Linklater does well here but the work is flawed. It takes a lot to drive a film’s narrative through a large, dissociated ensemble cast. The master of this cinematic format is without any doubt Robert Altman. Linklater is working towards becoming the successor of the master but with this film he is not there yet. In a film in this format the ending is crucial. All of the complicated sub plots have to collide at the end. This is not the case here. The central character in the beginning of the film, Don, disappears mid way through and is not seen again until just before the closing credits. Coco is miraculously saved from her wrongful ways without any real explanation. There is little except Mickey’s to tie the various characters together leaving the audience somewhat distracted. He is talented and willing to take risks. Just look at some of his previous works such as ‘SubUrbia’, ‘A Scanner Darkly’ and the classic ‘Dazed and Confused’. He also did the lamented ‘Bad News Bears’ remake but I won’t hold that against him.
This is a fine cast that was obviously assumed to reach out to a younger demographic. There is some stunt casting like including the popular singer Avril Lavigne in a small role and of course the very well known Wilmer Valderrama from television’s ‘That 70’s Show’. Valderrama does do well stretching beyond his familiar clueless foreign exchange persona that he built for the small screen. He plays Raul as a man who is willing to take on the most heinous work possible just to give a good life to his family. He hates what he is doing but the prospect of returning to Mexico is unthinkable. Greg Kinnear is great as the affable Don. He is the kind of guy men would like to grab a few beers and watch a game with. Kinnear plays Don as a man conflicted between wanting to serve his corporate masters and his concerns over public safety. Catalina Sandino Moreno does an excellent job in portraying her character. She makes Sylvia into the heart of the film as a woman who is trying to cope with a new country while attempting to rein in her little sister from the excesses of American life. Ashley Johnson may look very familiar to many people. As a child she played the youngest sibling of the Sever clan on television’s ‘Growing Pains’. Johnson is now making the difficult transition to an adult actress and is off to a fine start here. She manages to reach out to the audience and makes an over used moral dilemma into something real.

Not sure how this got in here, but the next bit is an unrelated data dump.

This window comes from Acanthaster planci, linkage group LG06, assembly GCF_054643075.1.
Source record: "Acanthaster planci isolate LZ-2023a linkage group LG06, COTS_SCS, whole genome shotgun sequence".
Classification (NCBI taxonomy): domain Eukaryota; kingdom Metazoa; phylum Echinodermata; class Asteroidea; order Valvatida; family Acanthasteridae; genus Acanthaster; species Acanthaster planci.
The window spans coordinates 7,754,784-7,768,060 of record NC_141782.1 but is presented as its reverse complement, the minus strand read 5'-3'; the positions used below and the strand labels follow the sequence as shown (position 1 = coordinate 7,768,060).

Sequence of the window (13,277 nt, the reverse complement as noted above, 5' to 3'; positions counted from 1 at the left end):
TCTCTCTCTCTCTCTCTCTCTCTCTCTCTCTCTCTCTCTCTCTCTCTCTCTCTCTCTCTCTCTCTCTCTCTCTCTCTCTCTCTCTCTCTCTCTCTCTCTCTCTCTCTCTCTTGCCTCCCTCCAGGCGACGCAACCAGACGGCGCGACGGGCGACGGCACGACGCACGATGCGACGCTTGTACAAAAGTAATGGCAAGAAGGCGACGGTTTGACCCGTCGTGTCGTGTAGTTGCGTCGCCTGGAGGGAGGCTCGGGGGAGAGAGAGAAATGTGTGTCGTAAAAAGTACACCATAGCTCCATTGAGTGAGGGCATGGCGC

20th Century Fox brings this film to DVD with average technical specifications. The video is in 1.85:1 aspect ratio. The color balance is good with attention to the palette and saturation levels. The Dolby 5.1 is mostly used for the pop oriented musical score. The channel separation is okay but not spectacular. The extras demonstrate that this film and DVD is being marketed to the younger set. There are a series of Flash animations called the ‘meatrix’ that highlight various parts of the burger production process. There is a pretty typical making of featurette and a little bit called the ‘Backwards Hamburger’ which is pretty much what t sounds like. The commentary by Linklater and his co-writer Eric Schlosser is interesting especially when they go into how they had to approach bringing the spirit of the book to the screen. This is a good solid flick that could have been more.